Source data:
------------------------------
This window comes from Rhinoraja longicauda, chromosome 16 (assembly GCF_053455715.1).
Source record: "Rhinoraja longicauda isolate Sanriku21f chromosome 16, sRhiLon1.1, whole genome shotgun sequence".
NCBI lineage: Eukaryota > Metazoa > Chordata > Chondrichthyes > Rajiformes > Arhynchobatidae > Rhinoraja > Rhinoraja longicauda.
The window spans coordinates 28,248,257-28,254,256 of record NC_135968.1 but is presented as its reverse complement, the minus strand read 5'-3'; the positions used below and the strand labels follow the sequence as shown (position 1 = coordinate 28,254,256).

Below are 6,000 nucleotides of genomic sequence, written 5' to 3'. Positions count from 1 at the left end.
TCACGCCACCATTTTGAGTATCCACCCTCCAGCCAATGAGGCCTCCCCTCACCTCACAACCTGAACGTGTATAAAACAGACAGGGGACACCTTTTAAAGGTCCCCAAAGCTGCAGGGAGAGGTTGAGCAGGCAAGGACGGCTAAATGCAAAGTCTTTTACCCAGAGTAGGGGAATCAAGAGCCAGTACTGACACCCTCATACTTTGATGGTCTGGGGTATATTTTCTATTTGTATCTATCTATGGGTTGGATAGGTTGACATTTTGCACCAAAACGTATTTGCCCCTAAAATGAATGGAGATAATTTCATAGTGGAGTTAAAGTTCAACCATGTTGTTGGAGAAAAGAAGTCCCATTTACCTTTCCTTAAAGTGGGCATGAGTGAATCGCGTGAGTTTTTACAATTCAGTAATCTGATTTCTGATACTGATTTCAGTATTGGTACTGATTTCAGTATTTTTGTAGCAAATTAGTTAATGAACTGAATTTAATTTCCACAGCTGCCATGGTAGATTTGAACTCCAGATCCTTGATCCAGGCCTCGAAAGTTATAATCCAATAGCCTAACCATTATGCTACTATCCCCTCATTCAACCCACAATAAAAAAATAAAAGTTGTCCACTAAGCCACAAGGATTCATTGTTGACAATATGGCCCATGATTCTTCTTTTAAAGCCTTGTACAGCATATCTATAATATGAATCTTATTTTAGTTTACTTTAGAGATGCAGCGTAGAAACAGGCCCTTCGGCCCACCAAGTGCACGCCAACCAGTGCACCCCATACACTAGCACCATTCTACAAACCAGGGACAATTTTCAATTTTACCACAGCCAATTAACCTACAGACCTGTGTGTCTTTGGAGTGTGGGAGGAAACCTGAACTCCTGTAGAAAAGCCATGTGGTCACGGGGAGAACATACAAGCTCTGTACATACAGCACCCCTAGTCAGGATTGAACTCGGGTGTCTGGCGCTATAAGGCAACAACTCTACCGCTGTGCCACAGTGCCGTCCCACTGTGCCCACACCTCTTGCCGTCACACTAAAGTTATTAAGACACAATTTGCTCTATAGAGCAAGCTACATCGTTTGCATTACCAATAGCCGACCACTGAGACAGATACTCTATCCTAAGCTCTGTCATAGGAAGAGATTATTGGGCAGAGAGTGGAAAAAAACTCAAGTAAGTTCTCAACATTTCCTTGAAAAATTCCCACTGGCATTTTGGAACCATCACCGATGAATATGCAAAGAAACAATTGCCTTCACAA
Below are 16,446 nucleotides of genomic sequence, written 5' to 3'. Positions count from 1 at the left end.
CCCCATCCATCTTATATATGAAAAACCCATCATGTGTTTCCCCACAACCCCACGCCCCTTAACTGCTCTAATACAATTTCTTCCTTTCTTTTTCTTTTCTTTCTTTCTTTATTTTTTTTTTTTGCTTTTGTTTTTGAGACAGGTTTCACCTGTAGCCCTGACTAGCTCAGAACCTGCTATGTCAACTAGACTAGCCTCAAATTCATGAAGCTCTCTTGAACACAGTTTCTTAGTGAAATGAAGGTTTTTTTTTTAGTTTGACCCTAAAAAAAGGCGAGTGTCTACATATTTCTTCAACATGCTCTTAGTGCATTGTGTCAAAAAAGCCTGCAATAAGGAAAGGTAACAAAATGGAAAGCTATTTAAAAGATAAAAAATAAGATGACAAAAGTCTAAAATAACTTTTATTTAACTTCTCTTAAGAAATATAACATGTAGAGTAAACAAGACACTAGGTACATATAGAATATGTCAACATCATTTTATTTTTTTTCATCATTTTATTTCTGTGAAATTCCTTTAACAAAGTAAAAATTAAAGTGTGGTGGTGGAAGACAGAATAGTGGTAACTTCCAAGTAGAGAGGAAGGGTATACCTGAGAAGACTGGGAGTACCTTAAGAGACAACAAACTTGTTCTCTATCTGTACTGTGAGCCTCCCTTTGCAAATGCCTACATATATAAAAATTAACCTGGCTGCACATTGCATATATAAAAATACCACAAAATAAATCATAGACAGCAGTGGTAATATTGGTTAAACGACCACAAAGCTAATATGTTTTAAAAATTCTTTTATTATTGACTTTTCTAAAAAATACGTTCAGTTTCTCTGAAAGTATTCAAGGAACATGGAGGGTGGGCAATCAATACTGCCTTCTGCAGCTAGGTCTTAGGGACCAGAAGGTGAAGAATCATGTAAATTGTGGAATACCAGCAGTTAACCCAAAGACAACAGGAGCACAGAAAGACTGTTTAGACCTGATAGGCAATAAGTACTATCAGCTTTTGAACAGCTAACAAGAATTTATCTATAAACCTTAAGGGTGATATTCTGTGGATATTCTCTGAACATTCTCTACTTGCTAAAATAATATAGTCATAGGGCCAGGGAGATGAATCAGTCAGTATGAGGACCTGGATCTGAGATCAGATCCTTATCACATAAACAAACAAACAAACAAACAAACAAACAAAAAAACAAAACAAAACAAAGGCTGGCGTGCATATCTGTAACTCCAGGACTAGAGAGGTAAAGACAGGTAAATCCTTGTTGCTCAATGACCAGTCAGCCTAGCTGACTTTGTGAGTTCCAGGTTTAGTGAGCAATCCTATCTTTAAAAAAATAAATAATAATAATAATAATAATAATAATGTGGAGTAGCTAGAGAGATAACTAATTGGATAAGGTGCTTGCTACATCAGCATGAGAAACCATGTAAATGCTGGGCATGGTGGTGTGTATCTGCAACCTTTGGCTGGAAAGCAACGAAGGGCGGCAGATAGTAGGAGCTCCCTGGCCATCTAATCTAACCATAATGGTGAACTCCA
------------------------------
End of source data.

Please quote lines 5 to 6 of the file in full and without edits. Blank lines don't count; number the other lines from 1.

Below are 6,000 nucleotides of genomic sequence, written 5' to 3'. Positions count from 1 at the left end.
TCACGCCACCATTTTGAGTATCCACCCTCCAGCCAATGAGGCCTCCCCTCACCTCACAACCTGAACGTGTATAAAACAGACAGGGGACACCTTTTAAAGGTCCCCAAAGCTGCAGGGAGAGGTTGAGCAGGCAAGGACGGCTAAATGCAAAGTCTTTTACCCAGAGTAGGGGAATCAAGAGCCAGTACTGACACCCTCATACTTTGATGGTCTGGGGTATATTTTCTATTTGTATCTATCTATGGGTTGGATAGGTTGACATTTTGCACCAAAACGTATTTGCCCCTAAAATGAATGGAGATAATTTCATAGTGGAGTTAAAGTTCAACCATGTTGTTGGAGAAAAGAAGTCCCATTTACCTTTCCTTAAAGTGGGCATGAGTGAATCGCGTGAGTTTTTACAATTCAGTAATCTGATTTCTGATACTGATTTCAGTATTGGTACTGATTTCAGTATTTTTGTAGCAAATTAGTTAATGAACTGAATTTAATTTCCACAGCTGCCATGGTAGATTTGAACTCCAGATCCTTGATCCAGGCCTCGAAAGTTATAATCCAATAGCCTAACCATTATGCTACTATCCCCTCATTCAACCCACAATAAAAAAATAAAAGTTGTCCACTAAGCCACAAGGATTCATTGTTGACAATATGGCCCATGATTCTTCTTTTAAAGCCTTGTACAGCATATCTATAATATGAATCTTATTTTAGTTTACTTTAGAGATGCAGCGTAGAAACAGGCCCTTCGGCCCACCAAGTGCACGCCAACCAGTGCACCCCATACACTAGCACCATTCTACAAACCAGGGACAATTTTCAATTTTACCACAGCCAATTAACCTACAGACCTGTGTGTCTTTGGAGTGTGGGAGGAAACCTGAACTCCTGTAGAAAAGCCATGTGGTCACGGGGAGAACATACAAGCTCTGTACATACAGCACCCCTAGTCAGGATTGAACTCGGGTGTCTGGCGCTATAAGGCAACAACTCTACCGCTGTGCCACAGTGCCGTCCCACTGTGCCCACACCTCTTGCCGTCACACTAAAGTTATTAAGACACAATTTGCTCTATAGAGCAAGCTACATCGTTTGCATTACCAATAGCCGACCACTGAGACAGATACTCTATCCTAAGCTCTGTCATAGGAAGAGATTATTGGGCAGAGAGTGGAAAAAAACTCAAGTAAGTTCTCAACATTTCCTTGAAAAATTCCCACTGGCATTTTGGAACCATCACCGATGAATATGCAAAGAAACAATTGCCTTCACAA